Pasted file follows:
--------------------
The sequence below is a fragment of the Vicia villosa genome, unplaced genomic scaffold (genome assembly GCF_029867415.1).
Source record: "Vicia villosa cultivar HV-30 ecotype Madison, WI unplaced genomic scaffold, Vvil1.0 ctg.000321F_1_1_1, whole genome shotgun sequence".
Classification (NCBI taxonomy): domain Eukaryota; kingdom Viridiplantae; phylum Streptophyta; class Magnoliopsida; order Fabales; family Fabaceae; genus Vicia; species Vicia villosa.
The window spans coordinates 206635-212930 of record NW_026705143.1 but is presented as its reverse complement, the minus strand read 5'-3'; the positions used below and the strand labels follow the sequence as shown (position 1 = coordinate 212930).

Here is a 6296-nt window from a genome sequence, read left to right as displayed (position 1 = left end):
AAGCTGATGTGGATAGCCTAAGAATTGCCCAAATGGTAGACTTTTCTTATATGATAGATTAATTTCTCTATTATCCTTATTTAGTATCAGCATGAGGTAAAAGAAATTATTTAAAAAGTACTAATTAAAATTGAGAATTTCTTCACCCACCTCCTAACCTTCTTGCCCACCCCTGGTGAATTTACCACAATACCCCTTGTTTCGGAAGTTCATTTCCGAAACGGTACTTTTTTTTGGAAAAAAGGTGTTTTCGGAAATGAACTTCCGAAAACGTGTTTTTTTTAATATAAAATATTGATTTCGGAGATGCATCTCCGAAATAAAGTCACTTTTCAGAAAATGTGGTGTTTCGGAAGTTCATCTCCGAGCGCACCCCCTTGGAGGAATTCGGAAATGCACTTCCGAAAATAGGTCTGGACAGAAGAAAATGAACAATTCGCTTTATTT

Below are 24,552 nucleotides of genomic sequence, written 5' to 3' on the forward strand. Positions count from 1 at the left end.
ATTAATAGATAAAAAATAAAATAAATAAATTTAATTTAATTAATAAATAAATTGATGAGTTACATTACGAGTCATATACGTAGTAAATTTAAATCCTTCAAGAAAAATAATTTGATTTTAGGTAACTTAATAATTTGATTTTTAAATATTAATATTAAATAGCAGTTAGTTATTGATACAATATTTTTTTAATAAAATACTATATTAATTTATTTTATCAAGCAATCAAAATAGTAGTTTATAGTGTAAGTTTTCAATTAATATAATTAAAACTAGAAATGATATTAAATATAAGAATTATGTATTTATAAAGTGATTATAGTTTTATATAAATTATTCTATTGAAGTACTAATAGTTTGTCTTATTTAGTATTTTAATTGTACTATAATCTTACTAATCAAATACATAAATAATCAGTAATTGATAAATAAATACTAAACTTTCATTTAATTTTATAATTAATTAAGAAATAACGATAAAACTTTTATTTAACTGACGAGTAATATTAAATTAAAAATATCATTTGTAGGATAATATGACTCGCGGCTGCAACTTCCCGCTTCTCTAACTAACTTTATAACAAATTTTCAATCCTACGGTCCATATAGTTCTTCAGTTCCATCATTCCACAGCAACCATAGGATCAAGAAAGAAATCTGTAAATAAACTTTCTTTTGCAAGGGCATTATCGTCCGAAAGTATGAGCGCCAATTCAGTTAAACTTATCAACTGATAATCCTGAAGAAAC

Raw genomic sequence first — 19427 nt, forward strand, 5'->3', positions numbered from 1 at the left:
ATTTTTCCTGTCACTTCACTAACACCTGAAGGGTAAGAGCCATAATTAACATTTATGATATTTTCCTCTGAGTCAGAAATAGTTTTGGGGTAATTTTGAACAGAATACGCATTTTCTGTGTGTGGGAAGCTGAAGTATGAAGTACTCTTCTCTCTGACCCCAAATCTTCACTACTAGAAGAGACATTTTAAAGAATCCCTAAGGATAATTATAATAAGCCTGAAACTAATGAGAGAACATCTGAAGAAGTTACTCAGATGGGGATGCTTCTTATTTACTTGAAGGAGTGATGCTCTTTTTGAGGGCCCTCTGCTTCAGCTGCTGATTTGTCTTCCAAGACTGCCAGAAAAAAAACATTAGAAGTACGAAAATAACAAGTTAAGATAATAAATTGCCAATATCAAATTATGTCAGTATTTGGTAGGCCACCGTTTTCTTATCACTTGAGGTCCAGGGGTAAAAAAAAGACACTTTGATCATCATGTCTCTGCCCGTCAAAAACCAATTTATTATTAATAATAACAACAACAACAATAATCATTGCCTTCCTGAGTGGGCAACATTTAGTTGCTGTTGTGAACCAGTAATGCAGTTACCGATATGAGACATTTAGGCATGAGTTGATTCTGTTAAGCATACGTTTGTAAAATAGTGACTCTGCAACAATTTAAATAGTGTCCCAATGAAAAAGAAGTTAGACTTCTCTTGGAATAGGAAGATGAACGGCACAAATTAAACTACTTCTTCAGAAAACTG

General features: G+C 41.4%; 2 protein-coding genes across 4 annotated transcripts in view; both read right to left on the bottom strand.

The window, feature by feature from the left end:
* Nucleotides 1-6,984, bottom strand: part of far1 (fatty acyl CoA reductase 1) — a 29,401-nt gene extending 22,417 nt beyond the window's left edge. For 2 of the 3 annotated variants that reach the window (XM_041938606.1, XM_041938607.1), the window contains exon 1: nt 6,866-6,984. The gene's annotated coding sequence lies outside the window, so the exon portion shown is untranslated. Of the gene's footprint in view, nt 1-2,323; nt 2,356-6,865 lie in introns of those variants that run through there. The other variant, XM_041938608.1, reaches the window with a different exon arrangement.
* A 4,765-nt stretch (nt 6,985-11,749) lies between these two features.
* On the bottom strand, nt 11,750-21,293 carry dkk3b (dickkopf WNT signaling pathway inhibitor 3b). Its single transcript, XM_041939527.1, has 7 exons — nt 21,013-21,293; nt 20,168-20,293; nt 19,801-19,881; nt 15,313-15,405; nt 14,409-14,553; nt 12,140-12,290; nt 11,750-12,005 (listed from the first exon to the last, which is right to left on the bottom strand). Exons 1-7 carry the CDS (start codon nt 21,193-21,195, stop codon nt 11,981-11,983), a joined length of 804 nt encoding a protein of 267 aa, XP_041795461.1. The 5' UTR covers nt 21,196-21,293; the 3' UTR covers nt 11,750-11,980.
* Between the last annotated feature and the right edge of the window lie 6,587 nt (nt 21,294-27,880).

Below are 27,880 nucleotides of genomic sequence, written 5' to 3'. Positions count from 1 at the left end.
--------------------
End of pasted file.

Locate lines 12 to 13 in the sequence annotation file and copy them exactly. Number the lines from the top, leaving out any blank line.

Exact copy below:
The window, feature by feature from the left end:
* Nucleotides 1-6,984, bottom strand: part of far1 (fatty acyl CoA reductase 1) — a 29,401-nt gene extending 22,417 nt beyond the window's left edge. For 2 of the 3 annotated variants that reach the window (XM_041938606.1, XM_041938607.1), the window contains exon 1: nt 6,866-6,984. The gene's annotated coding sequence lies outside the window, so the exon portion shown is untranslated. Of the gene's footprint in view, nt 1-2,323; nt 2,356-6,865 lie in introns of those variants that run through there. The other variant, XM_041938608.1, reaches the window with a different exon arrangement.